Guy Farmer's gives his election endorsements

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Although I'm not a big fan of media election endorsements, I'll join the fray one more time and offer a few personal endorsements - which definitely do NOT represent the considered wisdom of the Appeal's Editorial Board - for the Nov. 7 General Election.

I think this is an important (aren't they all?) election because it will determine which party controls Congress. President Bush and his Republican allies are in Big Trouble on a number of "hot-button" issues, including congressional ethics, Iraq and illegal immigration, and my guess is that the GOP will narrowly retain control of the Senate while losing the House to the Democrats. Get ready for Speaker of the House Nancy Pelosi. With that brief preamble, here are my personal endorsements, for what they're worth, if anything:


I have a semi-serious question about the U.S. Senate race: Which Carter is running against Sen. John Ensign (R-Nev.), ex-President Jimmy or his son, Jack? I'm confused because when I see the Carters at campaign events on TV, Daddy does all the talking. Although I admire Jimmy's humanitarianism, he was a weak and unpopular one-term president. As for son Jack, he's a Georgia carpetbagger who wants Nevada taxpayers to buy him a ticket to our nation's capital. And that's why I'm supporting Sen. Ensign.

It's an interesting race between Democrat Jill Derby and Republican Dean Heller for the open Northern Nevada seat in the U.S. House of Representatives. Both are likable native Nevadans, but Heller didn't help himself by clasping President Bush in a warm embrace during a recent Reno fund-raiser that charged $2,100 per presidential photo op. And besides, why would a nice Carson City boy want to live in Washington, D.C. (a question I should have asked myself 40 years ago)? A few weeks ago, I wrote that I was looking for centrist, moderate Democrats whom I could support in good conscience. Derby is one of those Democrats, and I'll be voting for her on Nov. 7.


This is a tough choice between conservative GOP Congressman Jim Gibbons, of Reno, and state Sen. Dina Titus, a liberal Democrat who is a political science professor at University of Nevada, Las Vegas. Televised campaign debates have clearly shown the double-dipping Titus to be much brighter than her photogenic, but verbally challenged opponent. Nevertheless, I simply can't endorse a tax-and-spend liberal. And given a choice between a Northern Nevadan and a Southerner, I'll choose the Northerner almost every time on the theory that most Las Vegans don't know (or care) where Carson City is and want to move the state capital south. That's why I'm casting a reluctant vote for Rep. Gibbons.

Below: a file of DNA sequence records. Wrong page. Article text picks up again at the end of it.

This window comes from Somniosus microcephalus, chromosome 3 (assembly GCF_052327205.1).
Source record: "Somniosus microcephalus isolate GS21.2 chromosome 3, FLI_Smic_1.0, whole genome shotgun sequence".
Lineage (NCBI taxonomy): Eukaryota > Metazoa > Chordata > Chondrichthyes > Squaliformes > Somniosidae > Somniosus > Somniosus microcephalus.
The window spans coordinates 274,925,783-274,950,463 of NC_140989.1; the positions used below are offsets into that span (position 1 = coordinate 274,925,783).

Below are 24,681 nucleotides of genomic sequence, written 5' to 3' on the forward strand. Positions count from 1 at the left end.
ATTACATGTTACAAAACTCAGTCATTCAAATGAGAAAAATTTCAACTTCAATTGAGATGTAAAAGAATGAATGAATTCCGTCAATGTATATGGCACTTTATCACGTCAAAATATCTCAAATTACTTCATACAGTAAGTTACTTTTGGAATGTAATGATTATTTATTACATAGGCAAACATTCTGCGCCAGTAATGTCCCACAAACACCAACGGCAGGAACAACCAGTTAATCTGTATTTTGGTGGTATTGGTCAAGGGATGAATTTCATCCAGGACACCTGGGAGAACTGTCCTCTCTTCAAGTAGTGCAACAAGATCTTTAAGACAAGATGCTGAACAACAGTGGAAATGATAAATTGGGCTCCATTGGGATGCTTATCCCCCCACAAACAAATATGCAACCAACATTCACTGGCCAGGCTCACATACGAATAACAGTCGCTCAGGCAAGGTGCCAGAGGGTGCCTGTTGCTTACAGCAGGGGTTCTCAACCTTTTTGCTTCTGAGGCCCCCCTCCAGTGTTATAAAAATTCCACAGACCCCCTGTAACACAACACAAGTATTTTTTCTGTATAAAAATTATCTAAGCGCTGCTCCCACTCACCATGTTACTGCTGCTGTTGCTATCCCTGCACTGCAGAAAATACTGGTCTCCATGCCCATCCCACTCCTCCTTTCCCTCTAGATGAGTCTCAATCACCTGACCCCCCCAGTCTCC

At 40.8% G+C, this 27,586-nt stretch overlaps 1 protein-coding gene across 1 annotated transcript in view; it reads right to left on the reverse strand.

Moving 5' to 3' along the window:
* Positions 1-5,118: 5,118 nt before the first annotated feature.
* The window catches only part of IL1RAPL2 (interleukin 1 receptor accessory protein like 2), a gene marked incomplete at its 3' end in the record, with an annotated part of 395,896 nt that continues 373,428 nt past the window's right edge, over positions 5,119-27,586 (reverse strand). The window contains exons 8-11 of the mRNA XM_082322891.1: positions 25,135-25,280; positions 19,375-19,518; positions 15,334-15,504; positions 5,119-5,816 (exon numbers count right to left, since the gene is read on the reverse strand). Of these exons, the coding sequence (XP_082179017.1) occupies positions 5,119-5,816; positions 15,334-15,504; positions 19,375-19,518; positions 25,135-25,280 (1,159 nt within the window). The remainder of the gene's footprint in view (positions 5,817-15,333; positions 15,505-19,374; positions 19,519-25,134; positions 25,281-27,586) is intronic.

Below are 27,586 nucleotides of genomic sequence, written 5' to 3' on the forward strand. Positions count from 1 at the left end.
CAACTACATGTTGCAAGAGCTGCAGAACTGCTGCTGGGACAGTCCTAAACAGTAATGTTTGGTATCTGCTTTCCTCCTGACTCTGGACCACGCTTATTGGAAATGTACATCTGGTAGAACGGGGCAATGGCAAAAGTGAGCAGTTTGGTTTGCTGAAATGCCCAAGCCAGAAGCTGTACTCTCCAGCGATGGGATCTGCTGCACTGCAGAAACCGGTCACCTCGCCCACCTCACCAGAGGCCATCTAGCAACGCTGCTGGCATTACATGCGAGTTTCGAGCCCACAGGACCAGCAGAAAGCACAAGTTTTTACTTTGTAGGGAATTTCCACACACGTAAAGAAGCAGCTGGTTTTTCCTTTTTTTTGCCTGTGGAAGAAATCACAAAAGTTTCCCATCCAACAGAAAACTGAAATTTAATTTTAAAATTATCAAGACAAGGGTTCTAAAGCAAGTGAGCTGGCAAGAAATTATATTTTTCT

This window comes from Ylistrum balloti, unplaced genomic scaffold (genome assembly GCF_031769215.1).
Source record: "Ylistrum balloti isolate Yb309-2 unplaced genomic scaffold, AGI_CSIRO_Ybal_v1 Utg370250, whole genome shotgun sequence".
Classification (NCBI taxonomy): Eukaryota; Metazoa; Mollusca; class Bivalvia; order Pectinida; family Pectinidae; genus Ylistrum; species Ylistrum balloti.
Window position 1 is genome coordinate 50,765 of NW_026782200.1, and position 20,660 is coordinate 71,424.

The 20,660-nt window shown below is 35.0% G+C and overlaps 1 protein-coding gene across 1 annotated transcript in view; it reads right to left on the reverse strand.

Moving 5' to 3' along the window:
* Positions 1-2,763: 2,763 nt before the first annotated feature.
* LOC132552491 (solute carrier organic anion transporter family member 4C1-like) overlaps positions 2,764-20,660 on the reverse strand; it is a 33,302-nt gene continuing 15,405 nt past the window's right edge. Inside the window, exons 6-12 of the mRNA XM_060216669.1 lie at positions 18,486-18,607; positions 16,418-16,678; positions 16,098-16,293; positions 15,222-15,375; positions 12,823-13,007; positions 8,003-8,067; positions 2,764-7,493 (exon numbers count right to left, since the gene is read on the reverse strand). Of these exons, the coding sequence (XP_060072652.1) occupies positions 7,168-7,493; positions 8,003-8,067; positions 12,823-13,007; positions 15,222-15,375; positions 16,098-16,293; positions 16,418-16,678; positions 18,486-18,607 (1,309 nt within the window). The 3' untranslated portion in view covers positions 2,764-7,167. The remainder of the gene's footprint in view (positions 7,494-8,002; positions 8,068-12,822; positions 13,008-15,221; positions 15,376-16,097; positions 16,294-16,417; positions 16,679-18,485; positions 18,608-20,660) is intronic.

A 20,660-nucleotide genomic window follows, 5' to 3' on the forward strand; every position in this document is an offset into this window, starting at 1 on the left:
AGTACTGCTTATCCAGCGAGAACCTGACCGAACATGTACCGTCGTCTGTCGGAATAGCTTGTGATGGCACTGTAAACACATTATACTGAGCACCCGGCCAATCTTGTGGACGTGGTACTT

As far as other state offices are concerned, I favor Democrat Catherine Cortez Masto over Republican Don Chairez for attorney general because of her recent prosecutorial experience. The sons of two well-known Nevadans are running for secretary of state: Democrat Ross Miller, the son of former Gov. Bob Miller; and Republican Danny Tarkanian, the son of former UNLV basketball coach Jerry Tarkanian. I'm voting for Tark Jr. because he's insisting on photo IDs for all Nevada voters, which is essential in order to prevent voter fraud. Outgoing State Treasurer Brian Krolicki, a Republican, is a shoo-in for lieutenant governor. I decline to endorse anyone for state controller or treasurer because I simply don't know enough about the candidates.

State Sen. Mark Amodei and Assemblywoman Bonnie Parnell should be retained as the capital city's effective bipartisan team in the Legislature. I also support the re-election of Supreme Court justices Nancy Becker and Michael Douglas and favor fifth-generation Nevadan David Fulstone over Carson's own Ron Knecht for university regent.


I'm wimping-out on the city supervisor races because I know, like, and respect all four capable candidates: incumbent supervisors Pete Livermore and Robin Williamson and their respective challengers Neil Weaver and Tom Keeton. Although I'm voting for my friend and neighbor Keeton, we'll be well-served, no matter who wins. Deputy Attorney General Neil Rombardo is my pick for district attorney, and popular Justice of the Peace Robey Willis deserves re-election. I have no opinion on the school board races.


Chief among the ballot measures that I care about is Question No. 7, which would make Nevada the first state in the nation to legalize marijuana, a dubious "honor" we can do without. The Washington, D.C.-based drug legalizers pushing this measure are financed by left-wing extremist billionaire George Soros, who wants to legalize all hard drugs. Let's just say NO! yet again (it was defeated handily in '04) to this dangerous proposal.

On other measures, I'm against Question No. 1 to fund education first because we shouldn't tie our state lawmakers' hands on budget priorities, which is their responsibility. I'm voting for Question 2 to restrict eminent-domain takings of private property; Question 5, the more reasonable of two anti-smoking proposals; and Question 6, to raise the state's minimum wage. If you disagree with any or all of my recommendations, come to the polls on Nov. 7 and cancel me out. It's the American Way.

• Guy W. Farmer, a semi-retired journalist and former U.S. diplomat, has voted in Carson City since 1962 and been a local pollworker since 1996.


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